MUNDANE MYSTERIES: When Does A President’s Term Actually End?

Most people are vaguely aware that U.S. presidents take over the office at some point in January (the 20th, to be precise). But, did you know that it’s actually illegal for an outgoing president to continue serving after January 20th? Per law, a presidential term must be exactly 4 years long, down to the hour. Since the 20th Amendment took effect, there have been 3 times where January 20th fell on a Sunday. In those cases, the presidents took their oaths of office in private ceremonies on the 20th, before a public inauguration was held on the 21st.

That 4-year term limit’s been a part of the Constitution since the beginning. But, January 20th wasn’t always the official start/end date, it used to be March 4th up until 1933. The Constitution had been adopted in June 1788, and the U.S. Congress didn’t begin until March 4th, 1789, and George Washington wasn’t sworn in as our first president until April 30th. But, as of Washington’s 2nd term, the official presidential Inauguration Day was moved up to March 4th.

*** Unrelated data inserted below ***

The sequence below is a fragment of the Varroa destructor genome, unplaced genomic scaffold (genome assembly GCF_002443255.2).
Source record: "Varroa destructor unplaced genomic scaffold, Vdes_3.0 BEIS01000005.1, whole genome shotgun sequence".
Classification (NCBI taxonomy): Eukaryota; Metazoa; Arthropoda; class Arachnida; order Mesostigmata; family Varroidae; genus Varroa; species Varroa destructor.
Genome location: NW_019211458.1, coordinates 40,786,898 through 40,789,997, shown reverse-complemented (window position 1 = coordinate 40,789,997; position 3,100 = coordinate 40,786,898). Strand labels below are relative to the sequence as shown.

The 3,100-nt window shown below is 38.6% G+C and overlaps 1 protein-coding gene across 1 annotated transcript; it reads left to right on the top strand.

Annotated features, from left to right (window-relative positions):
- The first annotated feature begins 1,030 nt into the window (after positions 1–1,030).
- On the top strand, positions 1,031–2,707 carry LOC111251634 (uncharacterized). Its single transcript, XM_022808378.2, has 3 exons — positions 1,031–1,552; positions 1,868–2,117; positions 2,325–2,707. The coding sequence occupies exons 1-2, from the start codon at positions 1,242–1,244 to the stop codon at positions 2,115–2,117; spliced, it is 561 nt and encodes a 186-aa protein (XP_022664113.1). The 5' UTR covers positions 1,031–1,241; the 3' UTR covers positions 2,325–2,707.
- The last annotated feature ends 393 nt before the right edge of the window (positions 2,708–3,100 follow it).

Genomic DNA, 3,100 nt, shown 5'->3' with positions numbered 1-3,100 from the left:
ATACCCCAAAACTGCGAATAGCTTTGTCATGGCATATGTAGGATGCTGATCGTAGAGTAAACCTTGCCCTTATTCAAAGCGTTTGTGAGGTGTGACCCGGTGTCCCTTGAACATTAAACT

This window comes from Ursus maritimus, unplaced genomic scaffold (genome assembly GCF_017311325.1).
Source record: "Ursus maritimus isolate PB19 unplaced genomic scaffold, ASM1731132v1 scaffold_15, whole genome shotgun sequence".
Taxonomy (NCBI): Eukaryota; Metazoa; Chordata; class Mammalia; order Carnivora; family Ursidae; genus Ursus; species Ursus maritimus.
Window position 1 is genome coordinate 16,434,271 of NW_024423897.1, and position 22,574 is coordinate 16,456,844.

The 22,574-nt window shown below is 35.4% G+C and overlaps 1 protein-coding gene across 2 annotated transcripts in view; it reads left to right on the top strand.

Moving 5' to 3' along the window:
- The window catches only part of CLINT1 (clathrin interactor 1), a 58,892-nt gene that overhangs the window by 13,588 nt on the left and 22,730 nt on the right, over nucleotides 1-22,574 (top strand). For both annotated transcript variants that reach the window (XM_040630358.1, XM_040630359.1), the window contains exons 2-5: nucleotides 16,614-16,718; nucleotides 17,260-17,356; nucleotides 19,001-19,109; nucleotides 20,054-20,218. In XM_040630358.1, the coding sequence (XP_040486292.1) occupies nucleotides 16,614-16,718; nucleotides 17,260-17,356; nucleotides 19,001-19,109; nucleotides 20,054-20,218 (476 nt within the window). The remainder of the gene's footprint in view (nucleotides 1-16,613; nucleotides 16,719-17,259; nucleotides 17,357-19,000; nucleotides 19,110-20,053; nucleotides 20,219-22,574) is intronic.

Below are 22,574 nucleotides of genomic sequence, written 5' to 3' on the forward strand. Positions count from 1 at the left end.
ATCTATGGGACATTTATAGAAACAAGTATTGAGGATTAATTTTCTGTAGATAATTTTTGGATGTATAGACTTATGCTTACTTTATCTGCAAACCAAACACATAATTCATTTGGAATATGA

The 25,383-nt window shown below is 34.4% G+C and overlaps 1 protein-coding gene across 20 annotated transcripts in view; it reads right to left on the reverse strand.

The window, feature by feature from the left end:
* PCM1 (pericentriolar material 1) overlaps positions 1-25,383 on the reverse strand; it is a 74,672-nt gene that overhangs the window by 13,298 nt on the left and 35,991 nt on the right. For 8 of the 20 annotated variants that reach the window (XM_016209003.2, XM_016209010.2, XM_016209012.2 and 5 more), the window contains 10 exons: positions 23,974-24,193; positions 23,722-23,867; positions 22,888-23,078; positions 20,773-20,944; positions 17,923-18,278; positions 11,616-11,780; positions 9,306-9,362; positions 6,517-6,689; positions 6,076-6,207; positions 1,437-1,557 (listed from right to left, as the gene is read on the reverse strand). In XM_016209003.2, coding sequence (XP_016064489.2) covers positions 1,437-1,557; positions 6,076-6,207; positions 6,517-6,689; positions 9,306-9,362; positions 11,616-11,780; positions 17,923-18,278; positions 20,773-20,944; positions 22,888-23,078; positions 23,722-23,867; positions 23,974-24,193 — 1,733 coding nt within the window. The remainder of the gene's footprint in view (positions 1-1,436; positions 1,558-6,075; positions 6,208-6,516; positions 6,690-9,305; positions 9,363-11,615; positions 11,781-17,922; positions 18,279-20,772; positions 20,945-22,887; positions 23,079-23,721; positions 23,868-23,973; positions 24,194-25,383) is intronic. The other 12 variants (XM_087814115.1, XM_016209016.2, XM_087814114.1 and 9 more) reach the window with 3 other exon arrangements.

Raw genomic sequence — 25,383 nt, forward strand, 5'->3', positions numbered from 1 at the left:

Fast forward to the early 20th century, and America was starting to have problems with how long it was taking for officials to actually start their job after winning election. Congressional delegates, who were elected in November, didn’t start their first session until the following December…a full 13 months later! Then, their 2nd session, which started the December after that, was only allowed to last until their terms ended on March 4th. So, in the 1930’s, Congress passed the 20th Amendment, which ordered congressional terms to begin & end on January 3rd, around 2 months after the election. Oh, and the president’s inauguration day also got shifted to January, as well (the 20th, to be precise).

The 20th Amendment also laid out what had to happen if a president wasn’t chosen by January 20th. The sitting president wouldn’t just stay in office by default; Congress either has to appoint someone to serve in the interim, or choose another way of selecting someone. Then, that person would serve until a President or Vice president qualified. But, that’s never happened before, so we don’t really know just how that might all play out.

Got a Mundane Mystery you’d like solved? Send me a message via social media (@AndyWebbRadioVoice), or shoot me an email at andy@wfre.com.